Ben Moor, the creator of Undone, who also plays Tankerton in the show, kindly allowed us to ask him some questions...
Hi Ben. Thanks for talking to us. You've been doing comedy for ages now. How did it all start?
I had been a member of the Oxford Revue at university and had a couple of Edinburgh Fringes under my belt and, on leaving, I decided that writing and acting comedy was the thing for me. I moved to London and started submitting sketches to Week Ending (early 1991) and doing a bit of the stand-up circuit, but that wasn't really for me. My jokes didn't tend to be belly laughers but more wry smilers and so it was a question of finding a format and medium that worked best. My "stand-up theatre" (it's an ongoing struggle to define my live pieces, but that's as good as I've heard) shows began in 1993 and I've since developed a style of comedy/drama/storytelling which also works well on the radio. And maybe not so well on TV.
Cool stuff. So, we're now up to Series 3 of Undone, your Radio 7 comedy series. For those that haven't heard the show before, can you summarise what it's about?
A young woman called Edna Turner arrives in London to work on an entertainment listings magazine but soon learns things are weird in the big city. She meets the mysterious Tankerton Slopes who introduces her to the parallel city of Undone which is the origin of the weirdness. He recruits her to keep the cities separate and distinct but slowly she learns things are not as simple as she was led to believe. I think that's a fairly spoiler-free explanation.
It's quite a bizarre and surreal setup - where did the idea come from?
Well there are always so many wonderful things going on in London - people from all over the world come here to perform and share their culture and mix with ours. I thought it would be interesting to ask whether they do actually come from a different reality. London is made up of so many influences that a newcomer here might see it as a marketplace of the imagination - and that's the basic heart of the story. But some people in the marketplace may not be honest. I've always loved alternate history sci-fi novels and they are an influence. The comedy of surrealism is in there too - just that peculiar brand of British nonsense that goes all the way back.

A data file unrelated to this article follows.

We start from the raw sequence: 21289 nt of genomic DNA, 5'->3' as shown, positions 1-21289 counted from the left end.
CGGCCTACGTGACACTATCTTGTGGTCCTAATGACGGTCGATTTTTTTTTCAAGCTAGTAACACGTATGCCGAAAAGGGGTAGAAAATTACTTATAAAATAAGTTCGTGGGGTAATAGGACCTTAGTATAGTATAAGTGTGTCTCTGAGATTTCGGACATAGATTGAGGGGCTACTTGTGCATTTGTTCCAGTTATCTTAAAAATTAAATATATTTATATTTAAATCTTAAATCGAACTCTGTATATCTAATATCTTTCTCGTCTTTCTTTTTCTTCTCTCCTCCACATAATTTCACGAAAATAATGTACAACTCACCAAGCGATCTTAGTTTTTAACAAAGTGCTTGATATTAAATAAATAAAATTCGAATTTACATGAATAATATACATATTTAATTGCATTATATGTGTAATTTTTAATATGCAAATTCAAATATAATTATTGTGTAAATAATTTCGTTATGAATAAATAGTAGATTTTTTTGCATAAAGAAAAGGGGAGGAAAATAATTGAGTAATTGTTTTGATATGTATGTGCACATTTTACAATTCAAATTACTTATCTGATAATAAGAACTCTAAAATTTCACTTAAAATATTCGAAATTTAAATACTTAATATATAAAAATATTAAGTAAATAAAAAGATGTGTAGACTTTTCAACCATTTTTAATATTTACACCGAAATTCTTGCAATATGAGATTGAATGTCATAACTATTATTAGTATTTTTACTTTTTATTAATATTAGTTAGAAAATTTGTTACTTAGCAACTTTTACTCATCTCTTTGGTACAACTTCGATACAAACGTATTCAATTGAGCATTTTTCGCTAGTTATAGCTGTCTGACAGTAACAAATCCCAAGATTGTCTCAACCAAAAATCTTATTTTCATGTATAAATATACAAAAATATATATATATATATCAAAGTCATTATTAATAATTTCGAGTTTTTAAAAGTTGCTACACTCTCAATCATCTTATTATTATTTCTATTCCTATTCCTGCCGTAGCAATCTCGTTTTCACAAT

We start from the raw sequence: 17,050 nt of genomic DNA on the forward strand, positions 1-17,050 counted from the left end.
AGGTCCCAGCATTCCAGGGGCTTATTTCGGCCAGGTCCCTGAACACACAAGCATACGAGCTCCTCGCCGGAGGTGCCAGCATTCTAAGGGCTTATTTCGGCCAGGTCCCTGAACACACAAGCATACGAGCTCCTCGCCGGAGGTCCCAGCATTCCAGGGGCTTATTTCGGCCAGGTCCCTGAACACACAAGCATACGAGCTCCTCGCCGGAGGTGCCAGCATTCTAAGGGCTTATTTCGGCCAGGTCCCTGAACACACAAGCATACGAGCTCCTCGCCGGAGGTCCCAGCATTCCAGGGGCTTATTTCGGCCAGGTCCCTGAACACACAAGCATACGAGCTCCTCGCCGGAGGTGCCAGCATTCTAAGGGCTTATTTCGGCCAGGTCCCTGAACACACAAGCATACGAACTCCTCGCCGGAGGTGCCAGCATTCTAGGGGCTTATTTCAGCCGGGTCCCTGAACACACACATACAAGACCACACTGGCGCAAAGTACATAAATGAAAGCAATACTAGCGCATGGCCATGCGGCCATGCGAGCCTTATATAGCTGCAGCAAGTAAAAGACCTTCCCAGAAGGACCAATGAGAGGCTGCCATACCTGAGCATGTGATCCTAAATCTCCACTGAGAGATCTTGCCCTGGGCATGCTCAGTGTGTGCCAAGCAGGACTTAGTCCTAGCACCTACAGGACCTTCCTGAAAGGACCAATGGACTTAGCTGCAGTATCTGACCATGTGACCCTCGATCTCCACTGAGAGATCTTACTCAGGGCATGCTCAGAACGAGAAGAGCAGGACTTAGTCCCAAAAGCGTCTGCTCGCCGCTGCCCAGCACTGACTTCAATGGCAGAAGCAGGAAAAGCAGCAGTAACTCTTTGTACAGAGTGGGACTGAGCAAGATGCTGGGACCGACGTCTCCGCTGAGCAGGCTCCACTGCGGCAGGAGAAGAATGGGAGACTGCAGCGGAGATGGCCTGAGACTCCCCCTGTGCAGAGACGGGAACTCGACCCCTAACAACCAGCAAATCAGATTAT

Elastic Planet was a sort of narrated documentary of connections with the wonderful Oliver Postgate telling us a series of bizarre facts. And he had a voice that you would instantly believe which made the stories very odd indeed. Undone is more about the discovery of weirdness - through Edna's eyes. But could the series of Elastic Planet be entirely set in the Undone universe - you know, that's not a bad idea!
Series 2 of Undone finished with a cliff hanger ending which hinted that a close friend of Edna's would die, and another would help cause the destruction of Undone. What can we expect from the new series?
Well, those things - without giving anything away. Like most shows, we didn't know if we would be recommisioned and a year passed before we heard that Series 3 would go ahead. Already I knew I wanted to explore more of the parallel cities but also to extend Edna - really see how she would react to things. And she faces some tough decisions in this series. I just wish we could have had a bit more time - 35 minute runtimes, or maybe one more episode. There's a lot crammed into Series 3 and I hope it pays off. But in answer to your question - there's one major new character, the return of some old ones and a lot of weirdness.
The city of Undone is home some strange and wonderful things, including the University Goth Hospital, and an artist who literally draws veils over things. Do you have any favourite creations?
There's so many throwaway ideas, lines and images I tend to forget them. In the third episode of this series Edna invents an evil corporation and I kind of like that one. And the Goth Hospital.
And what's it like making Undone? It must be a bit different from the other radio shows you've worked on, like Radio 4 sketch show Talking And Not Talking?